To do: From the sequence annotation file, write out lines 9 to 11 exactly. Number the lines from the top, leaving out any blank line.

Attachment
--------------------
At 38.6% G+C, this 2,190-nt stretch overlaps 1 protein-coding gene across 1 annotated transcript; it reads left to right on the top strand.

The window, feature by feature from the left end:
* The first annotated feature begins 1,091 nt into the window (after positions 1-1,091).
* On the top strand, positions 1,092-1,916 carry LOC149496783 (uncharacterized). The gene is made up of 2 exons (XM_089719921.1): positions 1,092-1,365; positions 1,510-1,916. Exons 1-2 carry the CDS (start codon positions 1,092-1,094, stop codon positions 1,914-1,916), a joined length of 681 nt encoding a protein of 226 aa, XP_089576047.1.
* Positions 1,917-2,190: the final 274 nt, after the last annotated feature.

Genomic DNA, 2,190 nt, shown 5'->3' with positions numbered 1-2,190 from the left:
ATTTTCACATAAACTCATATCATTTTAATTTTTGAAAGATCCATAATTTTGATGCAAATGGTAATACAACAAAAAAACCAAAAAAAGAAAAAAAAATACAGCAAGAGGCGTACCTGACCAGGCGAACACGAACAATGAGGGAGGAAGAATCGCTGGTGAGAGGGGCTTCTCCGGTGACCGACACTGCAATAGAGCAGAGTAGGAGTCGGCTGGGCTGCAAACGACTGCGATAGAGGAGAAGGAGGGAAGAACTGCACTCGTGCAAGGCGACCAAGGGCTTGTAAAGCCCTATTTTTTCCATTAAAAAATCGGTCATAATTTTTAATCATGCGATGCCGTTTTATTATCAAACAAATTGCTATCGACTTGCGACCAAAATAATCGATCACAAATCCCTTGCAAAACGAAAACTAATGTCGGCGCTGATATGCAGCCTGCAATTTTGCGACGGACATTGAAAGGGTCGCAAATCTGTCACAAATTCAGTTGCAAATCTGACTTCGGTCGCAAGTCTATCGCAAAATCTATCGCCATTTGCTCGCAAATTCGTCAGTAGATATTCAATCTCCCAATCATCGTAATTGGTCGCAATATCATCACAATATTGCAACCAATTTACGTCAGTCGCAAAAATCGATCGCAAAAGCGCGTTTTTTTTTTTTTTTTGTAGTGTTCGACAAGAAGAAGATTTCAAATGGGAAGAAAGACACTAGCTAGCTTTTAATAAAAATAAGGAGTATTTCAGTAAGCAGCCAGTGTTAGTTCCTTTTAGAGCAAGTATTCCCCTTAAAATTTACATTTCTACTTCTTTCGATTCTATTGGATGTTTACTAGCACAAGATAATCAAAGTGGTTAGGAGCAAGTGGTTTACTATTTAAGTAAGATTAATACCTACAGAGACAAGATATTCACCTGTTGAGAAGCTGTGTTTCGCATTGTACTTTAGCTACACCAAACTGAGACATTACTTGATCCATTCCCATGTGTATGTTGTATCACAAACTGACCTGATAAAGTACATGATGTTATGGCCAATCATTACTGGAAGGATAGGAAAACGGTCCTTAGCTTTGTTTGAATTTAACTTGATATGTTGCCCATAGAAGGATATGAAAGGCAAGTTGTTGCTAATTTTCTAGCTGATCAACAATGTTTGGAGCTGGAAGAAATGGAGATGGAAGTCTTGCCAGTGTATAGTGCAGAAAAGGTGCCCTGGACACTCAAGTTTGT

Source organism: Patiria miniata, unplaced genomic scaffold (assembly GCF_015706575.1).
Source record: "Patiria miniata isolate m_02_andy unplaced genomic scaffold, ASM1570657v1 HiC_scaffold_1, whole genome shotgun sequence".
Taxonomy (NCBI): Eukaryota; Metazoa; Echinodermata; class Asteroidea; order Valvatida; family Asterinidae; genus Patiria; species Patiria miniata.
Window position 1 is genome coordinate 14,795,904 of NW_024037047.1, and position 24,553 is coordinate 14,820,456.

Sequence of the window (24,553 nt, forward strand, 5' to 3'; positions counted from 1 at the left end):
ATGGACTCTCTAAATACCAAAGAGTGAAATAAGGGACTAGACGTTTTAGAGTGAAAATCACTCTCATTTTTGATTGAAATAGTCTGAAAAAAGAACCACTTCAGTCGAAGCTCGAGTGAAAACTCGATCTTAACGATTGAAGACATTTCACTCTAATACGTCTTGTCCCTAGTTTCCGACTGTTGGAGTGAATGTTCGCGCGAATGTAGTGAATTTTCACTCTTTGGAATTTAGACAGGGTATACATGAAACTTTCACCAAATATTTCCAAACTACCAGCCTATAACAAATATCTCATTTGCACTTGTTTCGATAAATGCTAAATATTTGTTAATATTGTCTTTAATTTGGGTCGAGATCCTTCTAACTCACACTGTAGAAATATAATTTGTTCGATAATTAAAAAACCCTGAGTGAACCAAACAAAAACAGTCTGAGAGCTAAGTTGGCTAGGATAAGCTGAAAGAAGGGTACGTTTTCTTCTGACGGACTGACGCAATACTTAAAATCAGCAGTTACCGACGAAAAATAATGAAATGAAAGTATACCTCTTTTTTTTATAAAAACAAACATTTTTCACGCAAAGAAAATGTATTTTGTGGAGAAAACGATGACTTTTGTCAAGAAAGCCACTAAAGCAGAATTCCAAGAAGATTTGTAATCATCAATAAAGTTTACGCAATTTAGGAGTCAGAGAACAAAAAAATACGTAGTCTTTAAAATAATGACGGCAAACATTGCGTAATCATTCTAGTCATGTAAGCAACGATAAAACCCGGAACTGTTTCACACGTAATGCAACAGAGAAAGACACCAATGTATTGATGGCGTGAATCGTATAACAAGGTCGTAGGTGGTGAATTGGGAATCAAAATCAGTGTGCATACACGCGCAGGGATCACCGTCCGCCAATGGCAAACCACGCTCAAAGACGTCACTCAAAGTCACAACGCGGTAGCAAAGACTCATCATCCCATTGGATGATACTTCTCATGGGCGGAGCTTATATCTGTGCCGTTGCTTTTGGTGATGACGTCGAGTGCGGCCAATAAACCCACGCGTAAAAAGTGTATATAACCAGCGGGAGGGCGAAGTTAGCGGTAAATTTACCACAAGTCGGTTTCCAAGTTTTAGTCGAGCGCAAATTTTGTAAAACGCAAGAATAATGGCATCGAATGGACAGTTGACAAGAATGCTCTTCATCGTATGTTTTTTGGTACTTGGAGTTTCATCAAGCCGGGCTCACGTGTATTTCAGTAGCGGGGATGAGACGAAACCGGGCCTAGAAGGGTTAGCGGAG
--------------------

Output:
Source record: "Patiria miniata isolate m_02_andy unplaced genomic scaffold, ASM1570657v1 HiC_scaffold_1, whole genome shotgun sequence".
Taxonomy (NCBI): Eukaryota; Metazoa; Echinodermata; class Asteroidea; order Valvatida; family Asterinidae; genus Patiria; species Patiria miniata.
Window position 1 is genome coordinate 14,795,904 of NW_024037047.1, and position 24,553 is coordinate 14,820,456.